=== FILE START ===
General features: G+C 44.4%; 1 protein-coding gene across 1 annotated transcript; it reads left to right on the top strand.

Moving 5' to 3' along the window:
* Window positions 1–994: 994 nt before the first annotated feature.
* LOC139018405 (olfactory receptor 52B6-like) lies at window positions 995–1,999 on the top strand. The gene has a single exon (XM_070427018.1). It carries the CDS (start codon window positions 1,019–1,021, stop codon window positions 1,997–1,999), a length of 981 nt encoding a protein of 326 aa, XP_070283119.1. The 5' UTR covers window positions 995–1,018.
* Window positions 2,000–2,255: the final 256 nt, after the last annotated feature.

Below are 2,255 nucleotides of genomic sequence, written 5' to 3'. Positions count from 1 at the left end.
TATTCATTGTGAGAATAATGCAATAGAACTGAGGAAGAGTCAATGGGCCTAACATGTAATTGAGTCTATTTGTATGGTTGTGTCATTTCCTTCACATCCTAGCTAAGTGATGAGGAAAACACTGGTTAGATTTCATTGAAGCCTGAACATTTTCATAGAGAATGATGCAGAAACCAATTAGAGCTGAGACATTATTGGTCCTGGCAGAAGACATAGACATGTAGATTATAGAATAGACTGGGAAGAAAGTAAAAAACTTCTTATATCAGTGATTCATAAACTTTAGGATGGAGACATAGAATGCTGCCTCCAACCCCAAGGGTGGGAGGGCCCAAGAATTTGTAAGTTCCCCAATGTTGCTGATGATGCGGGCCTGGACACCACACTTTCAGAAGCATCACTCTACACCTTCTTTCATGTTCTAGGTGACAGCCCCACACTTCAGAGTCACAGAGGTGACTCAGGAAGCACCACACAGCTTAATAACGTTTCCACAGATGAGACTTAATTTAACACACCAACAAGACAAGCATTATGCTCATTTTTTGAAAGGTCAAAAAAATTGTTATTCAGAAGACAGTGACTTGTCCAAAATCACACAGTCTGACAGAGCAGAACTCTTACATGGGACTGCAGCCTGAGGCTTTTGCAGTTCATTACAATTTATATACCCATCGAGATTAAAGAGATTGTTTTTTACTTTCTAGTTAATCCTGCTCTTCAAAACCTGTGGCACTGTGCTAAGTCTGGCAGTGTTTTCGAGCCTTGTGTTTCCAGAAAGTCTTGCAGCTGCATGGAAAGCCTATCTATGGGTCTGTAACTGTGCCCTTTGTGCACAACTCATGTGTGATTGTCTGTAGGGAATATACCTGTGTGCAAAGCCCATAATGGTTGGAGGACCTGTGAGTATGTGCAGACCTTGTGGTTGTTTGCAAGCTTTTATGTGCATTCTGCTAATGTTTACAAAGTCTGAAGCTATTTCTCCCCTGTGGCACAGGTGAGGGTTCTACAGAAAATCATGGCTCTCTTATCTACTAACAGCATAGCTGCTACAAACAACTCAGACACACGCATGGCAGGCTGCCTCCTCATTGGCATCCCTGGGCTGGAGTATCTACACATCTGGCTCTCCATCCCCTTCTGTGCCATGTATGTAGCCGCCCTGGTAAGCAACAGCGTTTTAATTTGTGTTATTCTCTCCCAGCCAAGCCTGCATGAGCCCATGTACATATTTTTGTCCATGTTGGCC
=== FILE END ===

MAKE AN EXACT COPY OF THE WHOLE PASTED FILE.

General features: G+C 44.4%; 1 protein-coding gene across 1 annotated transcript; it reads left to right on the top strand.

Moving 5' to 3' along the window:
* Window positions 1–994: 994 nt before the first annotated feature.
* LOC139018405 (olfactory receptor 52B6-like) lies at window positions 995–1,999 on the top strand. The gene has a single exon (XM_070427018.1). It carries the CDS (start codon window positions 1,019–1,021, stop codon window positions 1,997–1,999), a length of 981 nt encoding a protein of 326 aa, XP_070283119.1. The 5' UTR covers window positions 995–1,018.
* Window positions 2,000–2,255: the final 256 nt, after the last annotated feature.

Below are 2,255 nucleotides of genomic sequence, written 5' to 3'. Positions count from 1 at the left end.
TATTCATTGTGAGAATAATGCAATAGAACTGAGGAAGAGTCAATGGGCCTAACATGTAATTGAGTCTATTTGTATGGTTGTGTCATTTCCTTCACATCCTAGCTAAGTGATGAGGAAAACACTGGTTAGATTTCATTGAAGCCTGAACATTTTCATAGAGAATGATGCAGAAACCAATTAGAGCTGAGACATTATTGGTCCTGGCAGAAGACATAGACATGTAGATTATAGAATAGACTGGGAAGAAAGTAAAAAACTTCTTATATCAGTGATTCATAAACTTTAGGATGGAGACATAGAATGCTGCCTCCAACCCCAAGGGTGGGAGGGCCCAAGAATTTGTAAGTTCCCCAATGTTGCTGATGATGCGGGCCTGGACACCACACTTTCAGAAGCATCACTCTACACCTTCTTTCATGTTCTAGGTGACAGCCCCACACTTCAGAGTCACAGAGGTGACTCAGGAAGCACCACACAGCTTAATAACGTTTCCACAGATGAGACTTAATTTAACACACCAACAAGACAAGCATTATGCTCATTTTTTGAAAGGTCAAAAAAATTGTTATTCAGAAGACAGTGACTTGTCCAAAATCACACAGTCTGACAGAGCAGAACTCTTACATGGGACTGCAGCCTGAGGCTTTTGCAGTTCATTACAATTTATATACCCATCGAGATTAAAGAGATTGTTTTTTACTTTCTAGTTAATCCTGCTCTTCAAAACCTGTGGCACTGTGCTAAGTCTGGCAGTGTTTTCGAGCCTTGTGTTTCCAGAAAGTCTTGCAGCTGCATGGAAAGCCTATCTATGGGTCTGTAACTGTGCCCTTTGTGCACAACTCATGTGTGATTGTCTGTAGGGAATATACCTGTGTGCAAAGCCCATAATGGTTGGAGGACCTGTGAGTATGTGCAGACCTTGTGGTTGTTTGCAAGCTTTTATGTGCATTCTGCTAATGTTTACAAAGTCTGAAGCTATTTCTCCCCTGTGGCACAGGTGAGGGTTCTACAGAAAATCATGGCTCTCTTATCTACTAACAGCATAGCTGCTACAAACAACTCAGACACACGCATGGCAGGCTGCCTCCTCATTGGCATCCCTGGGCTGGAGTATCTACACATCTGGCTCTCCATCCCCTTCTGTGCCATGTATGTAGCCGCCCTGGTAAGCAACAGCGTTTTAATTTGTGTTATTCTCTCCCAGCCAAGCCTGCATGAGCCCATGTACATATTTTTGTCCATGTTGGCC